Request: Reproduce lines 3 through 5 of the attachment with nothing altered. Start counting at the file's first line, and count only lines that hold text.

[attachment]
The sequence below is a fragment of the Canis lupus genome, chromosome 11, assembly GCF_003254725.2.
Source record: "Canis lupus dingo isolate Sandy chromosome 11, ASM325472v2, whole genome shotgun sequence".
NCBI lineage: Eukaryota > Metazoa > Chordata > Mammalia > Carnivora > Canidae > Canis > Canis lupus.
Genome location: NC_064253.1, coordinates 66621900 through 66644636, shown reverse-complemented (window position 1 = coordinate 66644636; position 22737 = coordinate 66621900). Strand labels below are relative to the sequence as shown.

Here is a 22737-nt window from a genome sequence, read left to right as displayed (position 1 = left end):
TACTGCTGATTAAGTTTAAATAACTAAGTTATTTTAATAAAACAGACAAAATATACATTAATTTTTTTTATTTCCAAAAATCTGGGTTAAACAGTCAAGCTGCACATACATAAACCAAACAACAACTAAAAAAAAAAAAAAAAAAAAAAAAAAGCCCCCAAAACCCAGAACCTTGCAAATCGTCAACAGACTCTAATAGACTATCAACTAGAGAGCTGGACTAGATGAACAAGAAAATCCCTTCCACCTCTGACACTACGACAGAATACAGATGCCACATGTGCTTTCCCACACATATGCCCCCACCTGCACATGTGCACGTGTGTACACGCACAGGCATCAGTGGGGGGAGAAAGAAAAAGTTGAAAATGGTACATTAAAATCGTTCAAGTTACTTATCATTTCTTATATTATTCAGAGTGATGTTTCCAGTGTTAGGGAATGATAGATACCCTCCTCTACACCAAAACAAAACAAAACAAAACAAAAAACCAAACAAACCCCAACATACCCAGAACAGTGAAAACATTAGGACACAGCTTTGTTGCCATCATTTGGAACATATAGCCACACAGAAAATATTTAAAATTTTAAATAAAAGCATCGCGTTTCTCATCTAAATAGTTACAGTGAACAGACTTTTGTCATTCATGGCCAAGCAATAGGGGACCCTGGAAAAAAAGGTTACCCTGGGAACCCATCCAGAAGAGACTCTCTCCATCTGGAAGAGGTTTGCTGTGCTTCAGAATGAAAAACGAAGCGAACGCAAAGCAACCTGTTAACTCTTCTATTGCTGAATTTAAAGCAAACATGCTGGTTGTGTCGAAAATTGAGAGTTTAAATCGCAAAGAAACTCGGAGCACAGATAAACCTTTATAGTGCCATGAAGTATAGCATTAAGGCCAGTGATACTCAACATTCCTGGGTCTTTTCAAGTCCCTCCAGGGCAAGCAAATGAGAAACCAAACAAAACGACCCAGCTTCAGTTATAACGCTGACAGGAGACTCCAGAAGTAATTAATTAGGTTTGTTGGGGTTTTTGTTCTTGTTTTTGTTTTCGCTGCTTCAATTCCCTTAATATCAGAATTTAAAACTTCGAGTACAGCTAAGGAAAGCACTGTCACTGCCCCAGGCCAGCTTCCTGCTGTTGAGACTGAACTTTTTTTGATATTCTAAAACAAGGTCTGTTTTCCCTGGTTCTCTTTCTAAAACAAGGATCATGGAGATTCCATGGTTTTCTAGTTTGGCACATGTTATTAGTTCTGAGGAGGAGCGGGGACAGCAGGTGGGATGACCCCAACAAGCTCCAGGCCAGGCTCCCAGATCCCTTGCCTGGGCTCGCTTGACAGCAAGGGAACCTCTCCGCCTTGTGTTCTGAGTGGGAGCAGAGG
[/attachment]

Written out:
NCBI lineage: Eukaryota > Metazoa > Chordata > Mammalia > Carnivora > Canidae > Canis > Canis lupus.
Genome location: NC_064253.1, coordinates 66621900 through 66644636, shown reverse-complemented (window position 1 = coordinate 66644636; position 22737 = coordinate 66621900). Strand labels below are relative to the sequence as shown.

Here is a 22737-nt window from a genome sequence, read left to right as displayed (position 1 = left end):